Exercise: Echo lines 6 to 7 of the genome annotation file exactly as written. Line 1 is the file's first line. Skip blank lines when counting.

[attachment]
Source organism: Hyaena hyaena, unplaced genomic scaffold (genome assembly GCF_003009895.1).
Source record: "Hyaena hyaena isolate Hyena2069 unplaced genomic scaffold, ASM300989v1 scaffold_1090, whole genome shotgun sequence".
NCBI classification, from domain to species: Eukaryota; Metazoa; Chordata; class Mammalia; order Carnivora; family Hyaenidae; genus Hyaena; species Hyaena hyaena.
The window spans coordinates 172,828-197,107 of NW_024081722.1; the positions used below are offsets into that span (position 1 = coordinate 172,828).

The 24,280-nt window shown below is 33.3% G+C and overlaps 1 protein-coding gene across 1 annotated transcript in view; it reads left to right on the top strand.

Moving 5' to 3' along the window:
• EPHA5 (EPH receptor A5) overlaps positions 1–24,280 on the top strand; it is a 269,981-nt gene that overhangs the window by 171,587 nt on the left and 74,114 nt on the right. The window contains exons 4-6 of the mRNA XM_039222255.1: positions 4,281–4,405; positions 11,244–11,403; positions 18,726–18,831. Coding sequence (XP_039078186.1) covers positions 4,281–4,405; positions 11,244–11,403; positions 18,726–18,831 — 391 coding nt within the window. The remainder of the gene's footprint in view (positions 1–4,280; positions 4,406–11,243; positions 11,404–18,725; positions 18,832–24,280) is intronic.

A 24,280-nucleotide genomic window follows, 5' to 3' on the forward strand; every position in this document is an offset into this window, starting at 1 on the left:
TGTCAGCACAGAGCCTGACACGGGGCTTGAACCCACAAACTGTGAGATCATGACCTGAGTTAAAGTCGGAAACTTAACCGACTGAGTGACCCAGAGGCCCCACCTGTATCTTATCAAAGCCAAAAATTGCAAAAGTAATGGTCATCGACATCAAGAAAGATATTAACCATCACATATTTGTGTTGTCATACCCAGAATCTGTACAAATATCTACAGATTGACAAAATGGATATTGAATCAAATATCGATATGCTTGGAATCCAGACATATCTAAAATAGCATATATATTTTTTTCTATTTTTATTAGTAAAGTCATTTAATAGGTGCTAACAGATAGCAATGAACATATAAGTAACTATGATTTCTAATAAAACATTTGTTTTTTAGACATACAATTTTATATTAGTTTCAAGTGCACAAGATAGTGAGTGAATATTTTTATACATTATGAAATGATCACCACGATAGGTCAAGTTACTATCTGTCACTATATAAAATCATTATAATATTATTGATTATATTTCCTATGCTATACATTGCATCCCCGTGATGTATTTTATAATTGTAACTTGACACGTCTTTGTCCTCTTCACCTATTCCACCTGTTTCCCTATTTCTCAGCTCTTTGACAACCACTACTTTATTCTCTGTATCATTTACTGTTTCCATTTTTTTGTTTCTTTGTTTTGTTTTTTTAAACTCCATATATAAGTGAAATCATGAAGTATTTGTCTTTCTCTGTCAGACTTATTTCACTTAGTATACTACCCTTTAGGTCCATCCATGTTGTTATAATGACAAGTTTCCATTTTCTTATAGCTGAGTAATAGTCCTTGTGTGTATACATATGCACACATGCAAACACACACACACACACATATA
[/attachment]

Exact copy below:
Moving 5' to 3' along the window:
• EPHA5 (EPH receptor A5) overlaps positions 1–24,280 on the top strand; it is a 269,981-nt gene that overhangs the window by 171,587 nt on the left and 74,114 nt on the right. The window contains exons 4-6 of the mRNA XM_039222255.1: positions 4,281–4,405; positions 11,244–11,403; positions 18,726–18,831. Coding sequence (XP_039078186.1) covers positions 4,281–4,405; positions 11,244–11,403; positions 18,726–18,831 — 391 coding nt within the window. The remainder of the gene's footprint in view (positions 1–4,280; positions 4,406–11,243; positions 11,404–18,725; positions 18,832–24,280) is intronic.